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Whedonesque - a community weblog about Joss Whedon
"There's no judging in the Dollhouse."
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September 10 2006

Baltimore 2006: 'Joss still at Marvel'. Joe Quesada says that Joss Whedon will still be at Marvel after he finishes Astonishing X-Men; announcements forthcoming.

Joss Whedon will be sticking around at Marvel after Astonishing X-Men, Quesada said, noting that there will be some announcements coming soon that will mention this.

Good stuff, as I really want to add a S.W.O.R.D. category at Whedonesque.
Runaways?? Please be Runaways.

If not that, then Spiderman.
I think it's actually starting to look like it might be Runaways. Staying tuned.

(or, hope against hope, something like an 'All Star' Spiderman title ? Or even better, IMO, something totally new, totally new universe, totally new characters etc.)
Marvel already has an "All-Star" Spider-Man title. It's called Ultimate Spider-Man. :)

And any of the four suggestions made here I'd love to see. Also, S.W.O.R.D. investigating Karolina and Xavin and the interplanetary war their wedding managed to cause? Sign me up for that.
Given that Astonishing got me into buying X-men stuff it looks like the wallet is about to take another Joss-induced hit... ;)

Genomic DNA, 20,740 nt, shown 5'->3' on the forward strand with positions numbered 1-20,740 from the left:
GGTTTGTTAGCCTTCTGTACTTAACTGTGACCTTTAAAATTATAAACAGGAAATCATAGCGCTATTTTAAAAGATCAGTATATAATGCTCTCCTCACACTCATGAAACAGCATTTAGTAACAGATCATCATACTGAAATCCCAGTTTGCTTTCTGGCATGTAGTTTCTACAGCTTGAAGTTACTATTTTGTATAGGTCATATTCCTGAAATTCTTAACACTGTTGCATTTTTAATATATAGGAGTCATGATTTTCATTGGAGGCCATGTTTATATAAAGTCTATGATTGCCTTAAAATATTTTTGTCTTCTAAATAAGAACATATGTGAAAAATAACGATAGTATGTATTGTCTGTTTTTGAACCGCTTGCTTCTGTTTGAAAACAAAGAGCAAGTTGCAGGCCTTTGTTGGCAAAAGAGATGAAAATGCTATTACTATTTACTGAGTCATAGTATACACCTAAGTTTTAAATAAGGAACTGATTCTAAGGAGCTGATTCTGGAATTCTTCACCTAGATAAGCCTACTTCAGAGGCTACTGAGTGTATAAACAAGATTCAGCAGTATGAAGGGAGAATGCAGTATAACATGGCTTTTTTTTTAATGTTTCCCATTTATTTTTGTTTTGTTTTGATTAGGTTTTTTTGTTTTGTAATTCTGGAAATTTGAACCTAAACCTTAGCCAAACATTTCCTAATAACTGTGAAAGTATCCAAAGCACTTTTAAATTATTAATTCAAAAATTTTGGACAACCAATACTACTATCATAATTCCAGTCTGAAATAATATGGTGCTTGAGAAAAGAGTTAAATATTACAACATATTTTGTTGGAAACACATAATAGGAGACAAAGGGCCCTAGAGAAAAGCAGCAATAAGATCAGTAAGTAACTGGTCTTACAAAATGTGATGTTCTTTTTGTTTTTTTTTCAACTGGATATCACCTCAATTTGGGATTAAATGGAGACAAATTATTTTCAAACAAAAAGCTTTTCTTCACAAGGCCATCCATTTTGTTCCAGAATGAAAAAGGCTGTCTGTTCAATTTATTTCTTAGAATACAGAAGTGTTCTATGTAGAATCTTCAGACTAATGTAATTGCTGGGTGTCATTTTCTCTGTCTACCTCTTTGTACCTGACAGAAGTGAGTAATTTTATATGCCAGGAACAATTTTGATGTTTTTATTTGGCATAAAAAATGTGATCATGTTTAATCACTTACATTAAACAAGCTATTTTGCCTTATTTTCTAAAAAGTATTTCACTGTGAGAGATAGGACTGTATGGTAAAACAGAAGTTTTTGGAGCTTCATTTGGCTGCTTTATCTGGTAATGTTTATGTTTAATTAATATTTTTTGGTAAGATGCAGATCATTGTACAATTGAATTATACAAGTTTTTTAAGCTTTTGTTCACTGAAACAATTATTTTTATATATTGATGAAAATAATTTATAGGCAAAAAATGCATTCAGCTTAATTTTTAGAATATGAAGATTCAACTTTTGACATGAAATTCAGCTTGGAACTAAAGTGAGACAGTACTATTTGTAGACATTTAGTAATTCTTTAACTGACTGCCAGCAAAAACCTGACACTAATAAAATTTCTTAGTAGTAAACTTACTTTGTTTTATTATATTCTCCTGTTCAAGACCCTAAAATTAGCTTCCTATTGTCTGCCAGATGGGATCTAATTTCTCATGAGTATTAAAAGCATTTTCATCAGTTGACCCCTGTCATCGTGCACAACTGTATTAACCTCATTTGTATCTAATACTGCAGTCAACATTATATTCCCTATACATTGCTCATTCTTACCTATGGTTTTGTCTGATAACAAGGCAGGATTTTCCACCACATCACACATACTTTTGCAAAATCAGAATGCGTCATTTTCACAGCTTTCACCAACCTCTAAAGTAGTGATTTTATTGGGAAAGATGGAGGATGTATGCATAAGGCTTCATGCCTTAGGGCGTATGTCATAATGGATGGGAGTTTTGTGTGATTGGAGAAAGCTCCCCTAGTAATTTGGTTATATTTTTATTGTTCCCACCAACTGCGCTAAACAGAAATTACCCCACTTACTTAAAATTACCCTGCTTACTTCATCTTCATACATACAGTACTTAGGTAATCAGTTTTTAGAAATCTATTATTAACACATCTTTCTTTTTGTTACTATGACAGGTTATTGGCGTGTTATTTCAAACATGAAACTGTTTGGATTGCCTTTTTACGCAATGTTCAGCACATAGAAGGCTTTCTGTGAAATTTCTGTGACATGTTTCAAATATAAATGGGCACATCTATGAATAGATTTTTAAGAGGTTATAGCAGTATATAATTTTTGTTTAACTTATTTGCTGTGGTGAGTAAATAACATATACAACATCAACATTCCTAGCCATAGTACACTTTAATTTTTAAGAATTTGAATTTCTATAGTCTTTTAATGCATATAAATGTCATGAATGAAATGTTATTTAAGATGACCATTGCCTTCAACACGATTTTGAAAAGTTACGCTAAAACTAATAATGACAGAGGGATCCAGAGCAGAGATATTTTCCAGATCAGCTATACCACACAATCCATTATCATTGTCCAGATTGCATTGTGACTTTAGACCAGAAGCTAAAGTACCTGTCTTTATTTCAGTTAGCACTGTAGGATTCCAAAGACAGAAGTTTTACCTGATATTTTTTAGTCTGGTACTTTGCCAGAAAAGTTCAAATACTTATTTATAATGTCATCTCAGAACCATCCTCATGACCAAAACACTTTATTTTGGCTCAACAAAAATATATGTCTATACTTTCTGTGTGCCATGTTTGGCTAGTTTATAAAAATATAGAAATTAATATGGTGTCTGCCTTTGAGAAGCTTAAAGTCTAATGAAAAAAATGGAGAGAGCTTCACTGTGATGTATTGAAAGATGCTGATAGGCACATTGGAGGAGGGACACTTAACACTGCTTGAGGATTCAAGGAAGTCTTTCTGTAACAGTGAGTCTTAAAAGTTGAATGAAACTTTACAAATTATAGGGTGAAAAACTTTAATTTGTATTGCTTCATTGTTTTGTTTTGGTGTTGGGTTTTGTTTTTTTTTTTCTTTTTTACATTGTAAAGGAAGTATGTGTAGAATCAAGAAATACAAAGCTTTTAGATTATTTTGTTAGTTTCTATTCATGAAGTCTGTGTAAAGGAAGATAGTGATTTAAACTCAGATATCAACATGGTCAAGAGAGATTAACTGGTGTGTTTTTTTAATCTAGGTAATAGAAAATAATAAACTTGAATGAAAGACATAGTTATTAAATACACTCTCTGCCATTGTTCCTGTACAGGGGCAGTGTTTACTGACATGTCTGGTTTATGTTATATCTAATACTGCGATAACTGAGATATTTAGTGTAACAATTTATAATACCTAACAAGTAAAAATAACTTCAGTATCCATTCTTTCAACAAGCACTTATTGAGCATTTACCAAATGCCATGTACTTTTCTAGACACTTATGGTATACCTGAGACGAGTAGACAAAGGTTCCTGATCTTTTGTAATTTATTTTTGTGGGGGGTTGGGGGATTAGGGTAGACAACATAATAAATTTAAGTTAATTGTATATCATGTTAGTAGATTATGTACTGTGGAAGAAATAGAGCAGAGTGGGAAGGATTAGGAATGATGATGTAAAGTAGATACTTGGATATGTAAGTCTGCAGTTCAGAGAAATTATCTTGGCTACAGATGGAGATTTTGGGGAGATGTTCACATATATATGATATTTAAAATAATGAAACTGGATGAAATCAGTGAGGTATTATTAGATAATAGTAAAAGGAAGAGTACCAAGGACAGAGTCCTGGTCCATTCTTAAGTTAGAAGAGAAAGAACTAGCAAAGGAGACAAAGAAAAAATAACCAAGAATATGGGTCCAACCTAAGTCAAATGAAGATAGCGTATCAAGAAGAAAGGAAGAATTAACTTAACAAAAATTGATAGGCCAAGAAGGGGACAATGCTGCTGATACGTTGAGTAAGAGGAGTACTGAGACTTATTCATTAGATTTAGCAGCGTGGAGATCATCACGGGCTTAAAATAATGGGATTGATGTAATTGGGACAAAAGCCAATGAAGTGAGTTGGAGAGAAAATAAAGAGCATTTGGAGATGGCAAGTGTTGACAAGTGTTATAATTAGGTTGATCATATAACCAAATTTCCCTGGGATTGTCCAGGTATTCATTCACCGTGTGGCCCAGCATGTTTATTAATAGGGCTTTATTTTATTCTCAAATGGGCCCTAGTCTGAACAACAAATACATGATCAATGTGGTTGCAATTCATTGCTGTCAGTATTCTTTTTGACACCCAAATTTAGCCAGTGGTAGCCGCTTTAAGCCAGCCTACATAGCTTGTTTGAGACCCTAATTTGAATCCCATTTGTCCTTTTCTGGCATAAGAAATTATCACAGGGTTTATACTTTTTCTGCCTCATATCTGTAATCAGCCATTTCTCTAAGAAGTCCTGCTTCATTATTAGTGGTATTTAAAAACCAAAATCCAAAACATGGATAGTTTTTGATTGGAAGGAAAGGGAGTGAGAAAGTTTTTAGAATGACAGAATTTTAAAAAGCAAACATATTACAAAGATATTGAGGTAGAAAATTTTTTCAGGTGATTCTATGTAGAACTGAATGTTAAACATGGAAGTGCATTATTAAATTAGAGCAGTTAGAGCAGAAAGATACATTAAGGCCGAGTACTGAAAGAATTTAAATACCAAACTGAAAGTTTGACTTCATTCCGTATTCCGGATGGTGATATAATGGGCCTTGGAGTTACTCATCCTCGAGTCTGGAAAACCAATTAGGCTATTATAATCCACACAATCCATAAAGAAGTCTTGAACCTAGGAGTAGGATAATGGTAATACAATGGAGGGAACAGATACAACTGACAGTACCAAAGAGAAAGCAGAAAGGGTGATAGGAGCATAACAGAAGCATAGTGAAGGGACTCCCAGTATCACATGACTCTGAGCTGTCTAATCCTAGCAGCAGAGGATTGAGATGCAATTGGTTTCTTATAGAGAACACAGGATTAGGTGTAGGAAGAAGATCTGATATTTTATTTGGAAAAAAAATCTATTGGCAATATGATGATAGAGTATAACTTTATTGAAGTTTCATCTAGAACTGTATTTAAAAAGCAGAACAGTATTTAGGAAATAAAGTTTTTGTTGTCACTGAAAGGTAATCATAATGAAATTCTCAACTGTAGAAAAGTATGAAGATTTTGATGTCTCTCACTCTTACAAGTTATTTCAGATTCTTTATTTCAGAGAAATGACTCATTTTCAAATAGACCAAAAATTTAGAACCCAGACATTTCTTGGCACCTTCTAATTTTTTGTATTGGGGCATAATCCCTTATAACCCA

Astonishing Runaway Spider-S.W.O.R.D.!
With added something totally new !
I'm not 100 %, but I wouldn't be suprised if Joss wrote Runaways for a while. I think I'd rather see that than the start of a new title/characters.
Well Wizard is going to announce who is writing Runaways on Monday and there will be an annoucement on Joss soon, so it makes sense. Would BKV hand pick Joss? Seems like a no brainer.
*ponders upon Joss writing Nextwave*.
Hah, that's mad enough to be genius. So long as there was still plenty of kicking, i'd be there.

(and Ellis' schedule is potentially going to fill up with TV scriptwriting if his pilot gets picked up so it's not like 'totally impossible' impossible just 'mildly impossible' impossible)
The new Runaways writer will also be named in Monday's delayed edition of Joe Fridays on Newsarama, so we'll know then.

S.W.O.R.D. and Runaways seem like the best guesses. Those wouldn't be my first picks to have Joss on, but I'd read Joss even if he wrote Ultimate 3-D Man.

The big question is, will Cassaday be sticking with Joss?